We currently possess the ability to influence our DNA, our health, and the health of upcoming generations.
We are not determined by our genes.
We now understand that inherited traits are subject to our control.
For instance, evidence reveals that a large number of autoimmune illnesses are epigenetic rather than hereditary.
Researchers carried out a trial in 2013 in which veterans with PTSD received psychotherapy.
Veterans who received treatment and experienced PTSD remission have less methyl groups connected to specific genes than they had before.
In comparison to the veterans who weren’t in remission, they also possessed fewer methyl groups. This could be proof that gene activity can be changed.
But how can we achieve this if epigenetics can be altered or reversed?
Any action that your patients do to enhance their own health and wellbeing has the potential to change their genetic make-up and help undo some epigenetic predispositions that they may have inherited or would otherwise pass on to their offspring.
Perhaps the most important thing individuals can do to improve their health is make an effort to alter their exposures and behaviors as well as get rid of any external factors that may be impairing their bodies’ ability to perform at their best.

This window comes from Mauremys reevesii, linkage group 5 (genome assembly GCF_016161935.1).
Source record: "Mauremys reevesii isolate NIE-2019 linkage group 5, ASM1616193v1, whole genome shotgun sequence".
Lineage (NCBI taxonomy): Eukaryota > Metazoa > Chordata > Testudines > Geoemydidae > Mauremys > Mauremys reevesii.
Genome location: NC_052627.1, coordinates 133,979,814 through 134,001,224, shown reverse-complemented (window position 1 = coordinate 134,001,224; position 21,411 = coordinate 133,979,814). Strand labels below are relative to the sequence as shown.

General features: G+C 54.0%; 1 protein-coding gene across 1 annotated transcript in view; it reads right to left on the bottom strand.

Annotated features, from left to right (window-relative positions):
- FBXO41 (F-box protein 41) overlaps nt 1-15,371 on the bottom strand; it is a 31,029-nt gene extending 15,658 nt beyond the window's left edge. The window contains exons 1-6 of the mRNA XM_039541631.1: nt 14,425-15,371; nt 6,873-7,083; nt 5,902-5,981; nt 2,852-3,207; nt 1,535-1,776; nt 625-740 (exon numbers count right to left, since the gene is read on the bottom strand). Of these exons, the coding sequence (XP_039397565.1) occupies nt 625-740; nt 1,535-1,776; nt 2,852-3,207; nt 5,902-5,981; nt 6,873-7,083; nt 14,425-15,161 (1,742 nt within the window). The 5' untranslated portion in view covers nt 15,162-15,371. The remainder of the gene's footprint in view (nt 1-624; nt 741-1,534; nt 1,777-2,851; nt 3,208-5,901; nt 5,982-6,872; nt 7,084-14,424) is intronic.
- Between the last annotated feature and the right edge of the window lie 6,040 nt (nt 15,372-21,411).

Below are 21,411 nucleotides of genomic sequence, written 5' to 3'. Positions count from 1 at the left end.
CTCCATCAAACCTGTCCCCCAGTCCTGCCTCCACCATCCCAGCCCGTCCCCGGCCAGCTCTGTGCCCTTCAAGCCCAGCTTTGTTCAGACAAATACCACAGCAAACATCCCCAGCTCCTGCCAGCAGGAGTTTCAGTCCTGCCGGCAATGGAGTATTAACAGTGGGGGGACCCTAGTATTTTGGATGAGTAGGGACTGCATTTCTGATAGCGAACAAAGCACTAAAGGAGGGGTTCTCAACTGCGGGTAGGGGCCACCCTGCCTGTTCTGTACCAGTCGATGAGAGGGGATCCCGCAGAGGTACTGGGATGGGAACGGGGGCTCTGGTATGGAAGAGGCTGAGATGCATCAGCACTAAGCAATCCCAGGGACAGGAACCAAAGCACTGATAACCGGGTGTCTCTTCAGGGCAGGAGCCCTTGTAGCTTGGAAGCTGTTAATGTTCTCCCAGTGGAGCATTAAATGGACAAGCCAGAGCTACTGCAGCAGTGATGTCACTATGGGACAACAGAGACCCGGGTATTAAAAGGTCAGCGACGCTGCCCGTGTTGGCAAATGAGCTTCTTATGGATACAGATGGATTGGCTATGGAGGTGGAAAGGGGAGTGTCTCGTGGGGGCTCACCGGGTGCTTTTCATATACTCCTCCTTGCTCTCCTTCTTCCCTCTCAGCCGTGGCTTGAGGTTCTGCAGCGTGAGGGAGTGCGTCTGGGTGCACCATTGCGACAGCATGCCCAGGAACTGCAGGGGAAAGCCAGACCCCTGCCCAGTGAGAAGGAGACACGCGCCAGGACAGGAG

The following actions can promote favorable epigenetic outcomes:
dealing with and addressing stress or trauma
removing any harmful or poisonous effects from their lives, including any hazardous situations, persons, experiences, or substances.
increased fascial and lymphatic circulation
reduced contact with EMFs
taking supplements to aid with detox, drainage, mitochondrial function, and other processes
working with frequency or sound
Genes Aren’t What Determine Us
People have traditionally believed that their genetic make-up determines their destiny, particularly in terms of their health.
It’s reassuring to know that traits acquired from our parents’ epigenetic makeup are reversible, and that factors other than our DNA play a role in determining our level of health.
However, it’s also crucial to keep in mind that environmental factors, such as chemicals and other pollutants, have an effect on more than just our health because they can be passed on to our offspring.
We may continue to promote wonderful health — today and future — if we concentrate on maintaining the fundamental health of our bodies and cleansing to get rid of harmful effects.
Are you interested in an AO Scan? Our technology is non-invasive and there are no contraindications. Scans can be done in person or over the phone. Values surrounding genetics and epigenetics are littered throughout all of the scans and can be addressed with frequencies.
Want to know more? CONTACT US and an AO practitioner will get back to you with information and a free demo.